In Somerset stand two very ancient oaks named Gog and Magog (reputedley named after the last male and female giants to roam Britain), which are said to be the last remnants of an oak-lined processional route up to Glastonbury Tor.

Rowan

Acrylic on deep edged box canvas

with a little silver schlag leaf

 

60 x 60cm

 

Part of a series of paintings on the theme of 'trees of the pagan calendar' Rowan was produced for Red Hen's Brighton May Festival exhibition 2006 'Yew & Others'.

 

The 'rowan moon' falls during February and is the moon of vision and astral travel, symbolised by the colours pink and gold. The pagan festival of Imbol (meaning 'ewes milk') falls during this time. The tree is said to protect against witchcraft and enchantment.

 

Rowan
Ressiliance

Resilience

 

Acrylic, copper leaf and glitter on box canvas

 

20 x 20cm

 

Inspired by my series of paintings made for the Red Hen Artists Brighton May Festival exhibition 2006 on the theme 'trees of the pagan calender' this image shows "Ivy", which is connected to the 11th moon of the pagan calender and is symbolic of 'resiliance'. This beautiful plant is able to cling on to its home tree when others shed their leaves, braving the autumn gales and withstanding the most servere of frosts through the winter.

 

 

Silver birch

 

Acrylic on deep edged box canvas

with copper leaf and silver schlag metal leaf

 

30 x 60cm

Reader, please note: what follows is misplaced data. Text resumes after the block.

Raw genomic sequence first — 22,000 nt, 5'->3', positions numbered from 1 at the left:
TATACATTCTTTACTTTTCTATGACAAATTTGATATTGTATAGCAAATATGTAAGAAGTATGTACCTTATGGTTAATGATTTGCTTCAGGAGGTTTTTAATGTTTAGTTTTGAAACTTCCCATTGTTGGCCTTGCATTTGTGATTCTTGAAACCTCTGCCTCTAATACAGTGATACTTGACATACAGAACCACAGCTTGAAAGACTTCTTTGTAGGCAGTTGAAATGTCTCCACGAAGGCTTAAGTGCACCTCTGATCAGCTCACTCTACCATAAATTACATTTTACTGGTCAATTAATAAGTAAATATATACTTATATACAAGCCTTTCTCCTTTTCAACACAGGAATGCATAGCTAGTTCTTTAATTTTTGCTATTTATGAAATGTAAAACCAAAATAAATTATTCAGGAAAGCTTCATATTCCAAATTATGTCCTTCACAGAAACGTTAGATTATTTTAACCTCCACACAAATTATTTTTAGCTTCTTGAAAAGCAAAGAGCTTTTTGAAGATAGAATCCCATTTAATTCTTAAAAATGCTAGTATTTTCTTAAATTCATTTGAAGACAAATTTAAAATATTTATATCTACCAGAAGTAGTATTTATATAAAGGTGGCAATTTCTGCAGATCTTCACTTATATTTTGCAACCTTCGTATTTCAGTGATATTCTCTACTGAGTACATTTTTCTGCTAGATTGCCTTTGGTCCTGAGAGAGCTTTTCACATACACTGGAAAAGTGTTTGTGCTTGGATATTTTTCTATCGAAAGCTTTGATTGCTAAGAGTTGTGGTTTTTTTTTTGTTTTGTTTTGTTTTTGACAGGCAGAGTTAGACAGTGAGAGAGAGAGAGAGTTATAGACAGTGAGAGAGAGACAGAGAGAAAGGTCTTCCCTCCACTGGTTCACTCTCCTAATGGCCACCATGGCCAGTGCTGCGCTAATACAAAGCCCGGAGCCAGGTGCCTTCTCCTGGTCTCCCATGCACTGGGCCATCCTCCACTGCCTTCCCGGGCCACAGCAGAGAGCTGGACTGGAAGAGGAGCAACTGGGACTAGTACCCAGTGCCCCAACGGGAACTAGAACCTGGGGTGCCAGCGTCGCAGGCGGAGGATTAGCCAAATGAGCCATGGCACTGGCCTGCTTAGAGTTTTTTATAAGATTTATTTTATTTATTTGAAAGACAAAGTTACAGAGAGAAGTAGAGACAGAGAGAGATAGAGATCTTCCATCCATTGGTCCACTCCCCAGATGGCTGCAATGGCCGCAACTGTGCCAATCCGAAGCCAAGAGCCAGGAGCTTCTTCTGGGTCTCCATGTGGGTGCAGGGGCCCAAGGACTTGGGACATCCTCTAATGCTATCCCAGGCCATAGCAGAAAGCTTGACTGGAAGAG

Silver Birch was produced as part of a series of paintings on the theme of 'trees of the pagan calendar for Red Hen's Brighton May Festival exhibition 'Yew & Others' 2006. The silver birch tree, known as 'lady of the woods' is the tree for the 1st moon of the year which falls around Christmas time until about 17th January. Witches brooms were traditionally made of birch twigs and it's an old custom at this time of year for bundles of birch twigs to be used to 'brush out' the spirits of the old year to make way for the new.

The Silver Birch
The Small Copper Tree

Small copper tree

 

Acrylic on deep edged box canvas (with copper leaf)

 

15 x 15cm

 

Small copper tree was painted for part of Red Hen's Brighton May Festival 2006 exhibition 'Yew & Others'.

Willow

 

Acrylic on deep edged box canvas

(with metal leaf moon)

 

20 x 20cm

 

Willow was painted for red hen's exhibition 'Yew & Others' in 2006.

 

The painting is one of a series on the theme of 'trees of the pagan calendar' and shows a willow tree growing on the banks of marshland, with a Beltane (May Day) balefire (bonfire) burning in the background (it is a pagan custom to light a bonfire at sunset on Beltane eve). The colours purple and lavender are associated with this time of year.

The Willow